Whenever I’m talking with someone about future prospects, be it a fellow student, colleague or potential employer it always ends up at what I want. And well, until now I haven’t really been able to figure it out. Somehow I had hoped that talking to a lot of people and checking out a lot of interesting companies would help me realize where in the future I want to be.
But when I finally figured it out I realized that I don’t really care so much about what I’m doing, it’s more about how. I don’t care so much if it’s consulting or in-house, if it’s business and logistics or game development. What I really want is to end up where I have colleagues that can always teach me something new. No matter how long I stay at one place I still want to be able to pick up and learn new stuff as if it was my first month there.
For me the fun part isn’t so much about the result as it is about finding the best way to solve the problem at hand. And the more I learn the better I become at finding different ways to solve problems, which is what I really want to do.
I have been using a lot of different frameworks for several years now and I am stumped by how many of my fellow programmers have done the same but still don’t know about micro-frameworks.
A lot of programmers learns how to use one large framework that works for 99% of projects and use it as a boilerplate for everything they work on. In a team of developers, this is actually a good thing. It creates consistency between all projects and allows for easier reuse of code, it also means that everyone on the team are forced to use the same tools and environment to work in. This makes collaboration easier as everybody’s code will look more alike.
However, when working on a smaller project of very limited scope it might actually be quite cumbersome to set up all the configuration and code required to get a large framework running, especially if you don’t already know a framework for the platform you’re developing on. In this case a micro-framework might actually be a better idea.
I have a good example of the usefulness of micro-frameworks on GitHub here. This is a project I made to store and list links reported by an IRC bot so they can be browsed later. The entire application logic is in a single file of 117 lines of code that includes database configuration, routing, template engine, REST API, authentication and more.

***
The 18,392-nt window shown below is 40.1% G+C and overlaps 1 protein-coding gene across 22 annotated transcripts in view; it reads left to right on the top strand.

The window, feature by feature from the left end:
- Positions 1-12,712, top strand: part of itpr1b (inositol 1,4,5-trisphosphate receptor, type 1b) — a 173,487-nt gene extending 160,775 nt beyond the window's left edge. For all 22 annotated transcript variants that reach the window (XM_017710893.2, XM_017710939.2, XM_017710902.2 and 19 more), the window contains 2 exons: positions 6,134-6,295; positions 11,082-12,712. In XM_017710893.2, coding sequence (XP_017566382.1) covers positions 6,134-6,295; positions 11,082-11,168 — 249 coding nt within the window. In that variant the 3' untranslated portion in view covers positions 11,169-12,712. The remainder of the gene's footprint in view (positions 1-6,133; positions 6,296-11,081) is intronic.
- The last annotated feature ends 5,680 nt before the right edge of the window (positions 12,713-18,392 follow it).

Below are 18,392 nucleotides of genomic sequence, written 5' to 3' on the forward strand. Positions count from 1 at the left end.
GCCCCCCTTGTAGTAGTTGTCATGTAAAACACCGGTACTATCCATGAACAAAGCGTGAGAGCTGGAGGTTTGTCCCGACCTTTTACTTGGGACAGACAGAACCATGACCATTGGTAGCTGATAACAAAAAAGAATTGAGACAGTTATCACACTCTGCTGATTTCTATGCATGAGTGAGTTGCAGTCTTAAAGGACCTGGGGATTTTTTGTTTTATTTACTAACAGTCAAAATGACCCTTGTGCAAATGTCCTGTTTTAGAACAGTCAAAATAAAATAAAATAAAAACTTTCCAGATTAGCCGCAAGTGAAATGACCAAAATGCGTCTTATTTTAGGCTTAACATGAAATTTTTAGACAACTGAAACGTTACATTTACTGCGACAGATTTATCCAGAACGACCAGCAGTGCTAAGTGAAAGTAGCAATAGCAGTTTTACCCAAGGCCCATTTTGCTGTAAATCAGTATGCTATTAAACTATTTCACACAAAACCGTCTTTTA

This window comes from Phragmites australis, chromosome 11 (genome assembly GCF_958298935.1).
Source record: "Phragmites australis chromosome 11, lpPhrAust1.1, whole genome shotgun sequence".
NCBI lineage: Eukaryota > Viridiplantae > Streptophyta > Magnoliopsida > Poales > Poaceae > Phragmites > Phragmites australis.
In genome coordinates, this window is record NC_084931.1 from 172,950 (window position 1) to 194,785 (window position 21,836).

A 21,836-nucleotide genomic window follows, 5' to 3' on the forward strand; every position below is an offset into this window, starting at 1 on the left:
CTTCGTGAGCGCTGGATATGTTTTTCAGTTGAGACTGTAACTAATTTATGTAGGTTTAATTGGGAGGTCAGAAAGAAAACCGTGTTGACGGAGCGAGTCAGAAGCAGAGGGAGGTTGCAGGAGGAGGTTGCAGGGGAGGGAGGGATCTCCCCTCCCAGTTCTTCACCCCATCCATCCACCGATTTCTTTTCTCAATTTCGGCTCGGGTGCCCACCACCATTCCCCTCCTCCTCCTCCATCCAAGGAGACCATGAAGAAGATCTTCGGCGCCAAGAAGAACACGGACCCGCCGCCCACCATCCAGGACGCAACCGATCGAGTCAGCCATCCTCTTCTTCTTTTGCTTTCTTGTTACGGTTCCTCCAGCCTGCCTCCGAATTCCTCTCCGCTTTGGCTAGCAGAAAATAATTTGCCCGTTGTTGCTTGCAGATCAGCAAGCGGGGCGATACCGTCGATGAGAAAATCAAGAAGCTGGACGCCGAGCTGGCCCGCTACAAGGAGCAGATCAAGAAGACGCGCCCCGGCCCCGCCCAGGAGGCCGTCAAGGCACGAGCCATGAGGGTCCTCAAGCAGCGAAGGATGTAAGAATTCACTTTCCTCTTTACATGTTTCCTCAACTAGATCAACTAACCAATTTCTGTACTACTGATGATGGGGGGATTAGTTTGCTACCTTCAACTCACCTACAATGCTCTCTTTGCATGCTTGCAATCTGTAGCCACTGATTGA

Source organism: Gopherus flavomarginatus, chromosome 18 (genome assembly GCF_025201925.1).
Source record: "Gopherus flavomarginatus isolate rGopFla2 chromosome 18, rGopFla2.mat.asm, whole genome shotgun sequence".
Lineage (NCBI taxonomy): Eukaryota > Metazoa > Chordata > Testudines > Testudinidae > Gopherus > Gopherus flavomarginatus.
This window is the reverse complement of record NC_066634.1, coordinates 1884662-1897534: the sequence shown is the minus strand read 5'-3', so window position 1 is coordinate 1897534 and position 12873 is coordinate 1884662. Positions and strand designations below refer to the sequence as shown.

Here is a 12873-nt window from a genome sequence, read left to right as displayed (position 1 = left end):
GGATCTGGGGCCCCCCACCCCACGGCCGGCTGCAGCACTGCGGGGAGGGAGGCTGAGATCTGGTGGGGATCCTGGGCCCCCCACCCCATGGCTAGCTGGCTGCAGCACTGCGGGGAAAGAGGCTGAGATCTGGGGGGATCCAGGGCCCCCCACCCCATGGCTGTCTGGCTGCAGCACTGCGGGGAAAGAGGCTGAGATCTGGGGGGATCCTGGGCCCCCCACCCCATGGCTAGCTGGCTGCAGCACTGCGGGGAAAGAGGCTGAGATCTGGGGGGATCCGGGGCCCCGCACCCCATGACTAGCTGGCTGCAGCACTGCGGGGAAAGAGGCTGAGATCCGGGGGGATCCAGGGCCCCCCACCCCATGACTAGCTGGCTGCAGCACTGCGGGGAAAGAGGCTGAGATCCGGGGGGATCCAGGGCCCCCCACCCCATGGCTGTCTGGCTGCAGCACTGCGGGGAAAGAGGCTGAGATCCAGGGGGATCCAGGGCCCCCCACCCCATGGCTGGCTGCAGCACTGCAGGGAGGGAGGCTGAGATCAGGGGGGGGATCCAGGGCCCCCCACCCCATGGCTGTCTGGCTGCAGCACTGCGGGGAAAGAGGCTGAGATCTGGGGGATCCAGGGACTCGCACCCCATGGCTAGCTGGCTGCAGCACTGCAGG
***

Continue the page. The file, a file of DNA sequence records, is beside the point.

Since micro-frameworks aim for minimalism they’re faster and easier to get started with and allows the programmer to get started with the project earlier. The pay-off is that the project structure can get quite messy and possibly unstable if the scope of the project grows too much.
I was very hesitant to create an about page at first when I started working on my blog or webspace or whatever you call it. It really seemed like a huge waste of time to put down even a small bit of effort to create something no one would ever read, I know that I myself have very rarely read people’s (or even companies) about pages. But still it might be good to actually have one if someone would stumble in and wanted to know more about me, who knows what opportunities I might miss otherwise.
So yeah, I was very conflicted about creating an about page for actually really silly reasons but what I finally did was that I created an empty page and labeled it “About me”. I then waited to see if anyone even looked at it. It turns out that a visitor is more likely to go to the about page after reading a post than going to the front page, YMMV. It didn’t take long for me to sit down and put in some content after that.
This was actually a few years ago and I do have a pretty decent about page now.
My site has been missing sharing buttons for over a full year now. After reading an article about how people so rarely use sharing buttons on pages that they only serve to clutter up the site and distract from the content I decided to remove them.
The point of the article was that the visitor would be more likely to copy and paste the URL than use the embedded buttons on the site to share the content. I can’t even find the article now, but this tweet from Smashing Magazine was also very influential in my decision (only now do I realize that they were talking about the stupid like button and not the sharing tools).
We removed FB buttons and traffic from Facebook increased. Reason: instead of “liking” articles, readers share it on their timeleine.
But I recently found an article on Reddit which I thought was very interesting and wanted to share. Realizing how annoying it would be to copy the link, navigate to another site and paste it there I actually wanted to use those sharing buttons. Which, funny enough, where so difficult to find it was actually more trouble than my original plan.
This finally led to me to re-enable the things. One of the many upsides of using WordPress is that you can use their phenomenal Jetpack plugin which actually has some really elegant buttons, which actually don’t clutter up the page so much.
Admittedly, it’s not a complete solution if you need it on a page with more than one textarea though. Then it goes from a one-liner to a three-liner.
I’ve had an issue with my phone where double clicking the headphone control button won’t only skip to the next track but will also redial my last phone call. Apparently this is because of some of HTC’s customizations which doesn’t really make sense to me.
However it’s very easily fixed by installing a third-party app like JAYS Headset Control or Headset Button Controller. But, needless to say, default configurations like these are extremely annoying and it’s difficult to understand why some phone makers seem to feel so obligated to change working defaults without even including settings to restore the original behavior.